What’s Peripheral Neuropathy?

What is peripheral neuropathy

You’ve picked up your workout routine and are feeling great. Suddenly, you start noticing your feet are more tired and even numb at times. You buy better shoes and stretch more, but the numbness begins to inch its way up your leg. Now, you are experiencing pain.

You may be like the more than 20 million Americans who experience neuropathy, also called peripheral neuropathy (PN), which is a type of damage to the peripheral nervous system. This is the network of nerves that sends information from your brain and spinal cord (your central nervous system) to the rest of your body.

Neuropathy can affect one nerve or nerve type or a combination of nerves. When these nerves are damaged, signals get distorted and can affect sensory nerves, motor nerves and autonomic nerves that control functions such as blood pressure, heart rate and digestion.

John Sollenberger, DO, a physical medicine and rehabilitation specialist at Banner – University Orthopedic and Sports Medicine Institute, shared the symptoms and causes for this disease and how best to treat it.

What Are the Symptoms?

People with PN can have a wide range of symptoms, including:

  • Burning or freezing pain
  • Numbness or tingling (‘pins and needles’ feeling)
  • Loss of balance and coordination
  • Muscle weakness, cramping or twitching
  • Difficulty walking
  • Abnormal blood pressure or pulse

Symptoms may develop over days, weeks or years. “In some cases, symptoms can improve on their own but others, if they are left untreated, can lead to further damage to the peripheral nerves and your body,” Dr. Sollenberger said.

What Causes Peripheral Neuropathy?

Doctors use an array of methods, including full body exams, MRIs, blood tests and nerve biopsies to determine the cause. However, there are more than 100 different types of PN.

“There are many different types of peripheral neuropathy, each with its own set of symptoms and prognosis,” Dr. Sollenberger said. “It can result from specific infections, autoimmune processes, toxin exposure (such as chemotherapy) or can be hereditary. Most commonly in developed countries, however, peripheral neuropathy is related to diabetes, alcoholism or thyroid disorders.”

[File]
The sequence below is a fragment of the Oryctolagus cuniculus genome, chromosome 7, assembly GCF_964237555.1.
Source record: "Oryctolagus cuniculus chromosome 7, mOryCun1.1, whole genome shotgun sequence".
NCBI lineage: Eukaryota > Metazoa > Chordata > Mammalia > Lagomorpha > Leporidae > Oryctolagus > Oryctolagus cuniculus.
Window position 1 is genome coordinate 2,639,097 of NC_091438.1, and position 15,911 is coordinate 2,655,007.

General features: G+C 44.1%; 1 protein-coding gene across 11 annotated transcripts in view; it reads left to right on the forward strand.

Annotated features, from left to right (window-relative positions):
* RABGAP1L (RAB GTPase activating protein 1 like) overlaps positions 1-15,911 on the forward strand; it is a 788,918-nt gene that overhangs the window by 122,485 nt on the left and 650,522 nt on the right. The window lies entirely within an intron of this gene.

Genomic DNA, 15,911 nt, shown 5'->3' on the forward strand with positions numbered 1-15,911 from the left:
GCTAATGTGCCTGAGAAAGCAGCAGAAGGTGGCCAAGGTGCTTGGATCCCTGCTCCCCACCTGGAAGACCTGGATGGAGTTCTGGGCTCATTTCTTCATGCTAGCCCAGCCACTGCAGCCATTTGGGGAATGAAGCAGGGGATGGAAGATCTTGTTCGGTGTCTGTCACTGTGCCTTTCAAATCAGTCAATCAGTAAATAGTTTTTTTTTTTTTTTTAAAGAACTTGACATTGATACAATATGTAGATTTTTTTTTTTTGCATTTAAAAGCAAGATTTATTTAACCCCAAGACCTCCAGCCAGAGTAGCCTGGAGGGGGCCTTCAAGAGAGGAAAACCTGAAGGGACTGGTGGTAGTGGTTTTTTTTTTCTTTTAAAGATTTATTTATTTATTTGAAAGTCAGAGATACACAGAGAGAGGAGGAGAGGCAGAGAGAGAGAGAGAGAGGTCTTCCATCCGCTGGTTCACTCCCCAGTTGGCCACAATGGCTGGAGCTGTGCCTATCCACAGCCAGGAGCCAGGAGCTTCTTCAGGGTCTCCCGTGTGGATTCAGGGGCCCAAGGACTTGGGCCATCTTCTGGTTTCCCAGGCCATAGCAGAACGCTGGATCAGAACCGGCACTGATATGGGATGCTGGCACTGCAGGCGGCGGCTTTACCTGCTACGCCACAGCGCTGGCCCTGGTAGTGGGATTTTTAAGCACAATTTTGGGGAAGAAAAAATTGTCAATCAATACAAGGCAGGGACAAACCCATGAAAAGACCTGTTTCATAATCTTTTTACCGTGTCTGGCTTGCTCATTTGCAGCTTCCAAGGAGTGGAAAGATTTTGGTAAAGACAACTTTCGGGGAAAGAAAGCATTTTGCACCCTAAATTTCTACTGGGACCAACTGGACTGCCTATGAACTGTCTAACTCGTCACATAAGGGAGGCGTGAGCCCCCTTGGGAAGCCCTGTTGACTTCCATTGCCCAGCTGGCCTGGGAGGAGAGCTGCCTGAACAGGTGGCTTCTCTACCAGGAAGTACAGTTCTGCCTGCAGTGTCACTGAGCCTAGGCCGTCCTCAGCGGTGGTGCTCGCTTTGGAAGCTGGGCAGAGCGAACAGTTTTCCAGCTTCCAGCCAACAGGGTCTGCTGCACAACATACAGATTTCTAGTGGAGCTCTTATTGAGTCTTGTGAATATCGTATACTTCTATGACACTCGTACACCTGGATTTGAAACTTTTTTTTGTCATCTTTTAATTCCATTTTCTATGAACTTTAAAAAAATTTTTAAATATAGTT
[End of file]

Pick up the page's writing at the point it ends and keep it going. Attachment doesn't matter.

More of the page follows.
If your lab tests indicate there is no underlying condition, your doctor may recommend waiting to see if symptoms improve. And, if exposure to toxins or alcohol are suspected causes, your doctor may recommend avoiding those substances to see if symptoms improve before prescribing medications or developing a treatment plan.

How Is It Treated?

“Although there is no definitive cure, there are things you can do to manage and improve your condition,” he said.

Some treatment options include the following:

Medications: Evidence-based oral “neuropathic” medications, such as antidepressants, anti-seizure medications, pain relievers and topical creams can help improve pain symptoms.

Therapies: There are various therapies and procedures that might help ease signs and symptoms, including the use of a transcutaneous electrical nerve stimulation (TENS), plasma exchange and physical therapy.

“Movement-based therapies can assist with improved circulation, strength, stamina and balance,” Dr. Sollenberger said. “All of which helps with reactivating and improving peripheral nerve function and pain control.”

Good Foot Care: “Anytime there is impaired sensation to a body region, tissue damage can occur without the patient’s recognition,” Dr. Sollenberger warned. Those with PN can develop blisters, small abrasions or cuts on their feet, or they can step on a foreign body (e.g., glass, splinters or needle) and not be aware because of the loss of “protective” sensation in the area. This puts them at higher risk of infection or life-threatening systemic infection and/or amputation of the limb if not recognized early.

“Good foot care with daily foot inspections, including the bottom of the foot with use of a mirror can prevent such instances,” he added. “This is particularly important for those with diabetes.”

Surgery: In extreme cases, surgery can be used to destroy nerves or repair injuries that are causing pain or symptoms.

Alternative Treatments: Your doctor may suggest diet modifications, regular exercise and quitting the use of alcohol and tobacco. Some patients also benefit from acupuncture and taking certain vitamins and supplements, such as fish oil, alpha-lipoic acid and amino acids.

If you are experiencing any of the symptoms above or suffer from diabetes or a thyroid disorder, make sure you speak with your Banner Health medical provider to discuss symptoms and how best to prevent peripheral neuropathy. To find a specialist, visit bannerhealth.com.

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